A 10-K filing is a comprehensive report filed annually by a publicly traded company about its financial performance in the US. The report contains much more detail than a company’s annual report. This report keeps investors aware of a company’s financial condition and to allow them to have enough information before investing in the firm’s corporate bonds. Company’s financial condition can be analyzed through various events like acquisition done, launch of a product, merger, beginning of stock trading, financial agreements, investment into some stock, lawsuit against company etc.

Problem Statement

The blog-post aims to demonstrate an event classification model which can extract all the major events occurred in the company’s 10-K filing document. This can help investors to know about health of any company from it’s 10-K filing document. The idea of the application was following.

  1. Download 10-K filings of 30 companies.
  2. Reads a filing as .htm format as input, parses .htm & converts into.txt format
  3. Splits all the text sentences contained in .txt file
  4. Extract list of all sentences where dates are mentioned (Use spacy entity recognition).
  5. Train text classification model: financial events vs non-events.
  6. Evaluation: classify test sentences into event vs non events class.

For the scope of this blog-post, I have shown building and training the text classification model with 2 classifiers namely Support Vector Machine(SVM) and Long Short Term Memory(LSTM) model.


We downloaded 10-K filings of 30 companies, converted into text documents using Beautifulsoup and extracted all the dated sentences from the text documents using Spacy’s entity recognition. We did not considered text sentences which contained only year information i.e. dates detected by spacy had only 4 numbers. Mostly the financial events in 10-K filing were mentioned along with specific dates.

The processed data-set of 30 text documents can be found here. Further, all the text sentences with dates were manually labelled as events or non-events from domain expert. In total, there were approx. 2500 dated sentences from 10-filings of 30 companies that were labelled. The extracted sentences training data-set on which we worked can be downloaded from here.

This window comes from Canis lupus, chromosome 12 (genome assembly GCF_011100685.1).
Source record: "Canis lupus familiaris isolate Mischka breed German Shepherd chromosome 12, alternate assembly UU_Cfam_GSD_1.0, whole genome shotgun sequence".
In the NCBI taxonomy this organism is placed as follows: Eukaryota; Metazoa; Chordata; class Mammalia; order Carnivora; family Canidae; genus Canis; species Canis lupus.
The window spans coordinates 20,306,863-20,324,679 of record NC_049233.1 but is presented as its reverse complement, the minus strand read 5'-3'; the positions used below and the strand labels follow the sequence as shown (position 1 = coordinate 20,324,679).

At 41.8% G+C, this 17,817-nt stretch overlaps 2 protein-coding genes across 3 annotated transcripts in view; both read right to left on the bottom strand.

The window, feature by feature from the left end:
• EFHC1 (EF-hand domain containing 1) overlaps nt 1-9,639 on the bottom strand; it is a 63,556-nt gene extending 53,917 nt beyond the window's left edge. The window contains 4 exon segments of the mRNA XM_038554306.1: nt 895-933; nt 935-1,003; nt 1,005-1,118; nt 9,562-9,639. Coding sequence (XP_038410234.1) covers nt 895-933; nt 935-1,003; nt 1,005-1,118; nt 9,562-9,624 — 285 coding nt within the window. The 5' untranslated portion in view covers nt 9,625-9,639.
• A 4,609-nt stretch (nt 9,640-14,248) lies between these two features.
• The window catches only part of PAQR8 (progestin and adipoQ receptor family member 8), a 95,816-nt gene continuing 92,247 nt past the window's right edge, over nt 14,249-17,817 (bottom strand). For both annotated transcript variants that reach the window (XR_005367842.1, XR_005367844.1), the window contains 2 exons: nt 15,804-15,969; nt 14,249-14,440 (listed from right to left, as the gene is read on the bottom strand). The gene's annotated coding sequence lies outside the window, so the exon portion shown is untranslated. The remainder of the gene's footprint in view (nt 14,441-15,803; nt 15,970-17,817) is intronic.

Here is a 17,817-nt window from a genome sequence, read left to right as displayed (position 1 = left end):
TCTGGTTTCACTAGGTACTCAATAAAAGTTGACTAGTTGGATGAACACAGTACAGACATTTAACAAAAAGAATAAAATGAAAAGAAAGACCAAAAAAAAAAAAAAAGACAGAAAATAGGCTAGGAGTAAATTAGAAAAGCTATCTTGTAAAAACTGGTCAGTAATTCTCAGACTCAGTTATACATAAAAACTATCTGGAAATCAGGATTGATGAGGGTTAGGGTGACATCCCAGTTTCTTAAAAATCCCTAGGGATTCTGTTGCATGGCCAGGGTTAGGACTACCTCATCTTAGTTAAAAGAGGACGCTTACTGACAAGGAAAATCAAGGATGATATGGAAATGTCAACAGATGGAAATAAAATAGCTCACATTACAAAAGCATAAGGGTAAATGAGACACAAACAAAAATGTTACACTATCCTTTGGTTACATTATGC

Having said that, Let us walk through the following steps to build a text classification model for predicting financial event and non-event classes:

  1. Imports
  2. User-defined helper functions
  3. Reading Data
  4. Preparing Data for Model
    • 4.1 Creating 2 class labels
    • 4.2 Drop Duplicates
    • 4.3 Extracting Features
  5. Building the Model
    • 5.1 Support Vector Machine
    • 5.2 LSTM Neural Network Model
  6. Evaluating the Model
    • 6.1 Support Vector Machine
    • 6.2 LSTM Neural Network Model
  7. Saving the Model

 1.  Imports

import pickle
import numpy as np
from sklearn.svm import SVC
from sklearn import metrics
from itertools import product
import matplotlib.pyplot as plt
from sklearn.model_selection import cross_val_score
from sklearn.model_selection import train_test_split
from sklearn.metrics import confusion_matrix

from keras.preprocessing import sequence
from keras.models import Sequential
from keras.layers import Dense, LSTM
from keras.layers.embeddings import Embedding
from keras.preprocessing.text import Tokenizer
import keras.preprocessing.text as kpt

2. Helper Functions

Below are the two helper functions used in this blog-post.

  1. plot_confusion_matrix prints and plots the colored graphical confusion matrix.
  2. calculate_accuracy_metrics calculates and print accuracy metrics like precision, recall, f1_score and accuracy given actual and predicted labels as input.
def plot_confusion_matrix(cm, cmap=plt.cm.coolwarm):

    Description : This function prints and plots the confusion matrix.
    Arguments :   Confusion Matrix.

    classes = [0, 1]
    title = 'Confusion matrix without normalization'

    plt.imshow(cm, interpolation='nearest', cmap=cmap)
    tick_marks = np.arange(len(classes))
    plt.xticks(tick_marks, classes, rotation=45)
    plt.yticks(tick_marks, classes)

    fmt = '.2f' if normalize else 'd'
    thresh = cm.max() / 2.
    for i, j in product(range(cm.shape[0]), range(cm.shape[1])):
        plt.text(j, i, format(cm[i, j], fmt),
                 color="white" if cm[i, j] > thresh else "black")

    plt.ylabel('True label')
    plt.xlabel('Predicted label')

def calculate_accuracy_metrics(y_test,y_pred):

    Description: Calculates and print accuracy metrics like precision, recall, f1_score, accuracy
    Arguments: True and Predicted labels

    precision = metrics.precision_score(y_test, y_pred)
    recall = metrics.recall_score(y_test, y_pred)
    fscore = metrics.f1_score(y_test, y_pred)
    print("Precision = %.2f" % precision, "Recall = %.2f" % recall)
    print("F1_score = %.2f" % fscore, "Accuracy = %.2f" % (np.sum(y_pred==y_test)/len(y_test)))

3. Reading Data

There are 5 columns as shown below in the data frame.

  • cid – company id
  • is_event – manually labelled flag whether it is financial event or not (for the company)
  • context – context sentence in which the date occurred. (recognized by spacy)
  • date – as detected by spacy entity recognition
  • line_id – unique id for each sentence
labelled_df = pd.read_excel("30_companies_filings_event_nonevent_final_data.xlsx", index_col=False)


4. Preparing Data for Model




Index(['cid', 'is_event', 'context', 'Date', 'line_id'], dtype='object')

There were few sentences where multiple financial dated events occurred in one context sentence. Such text sentences were initially labelled “2” or “3” by domain expert in is_event flag column. For classification model, we considered only 2 classes irrespective of number of events occurring in one context sentence.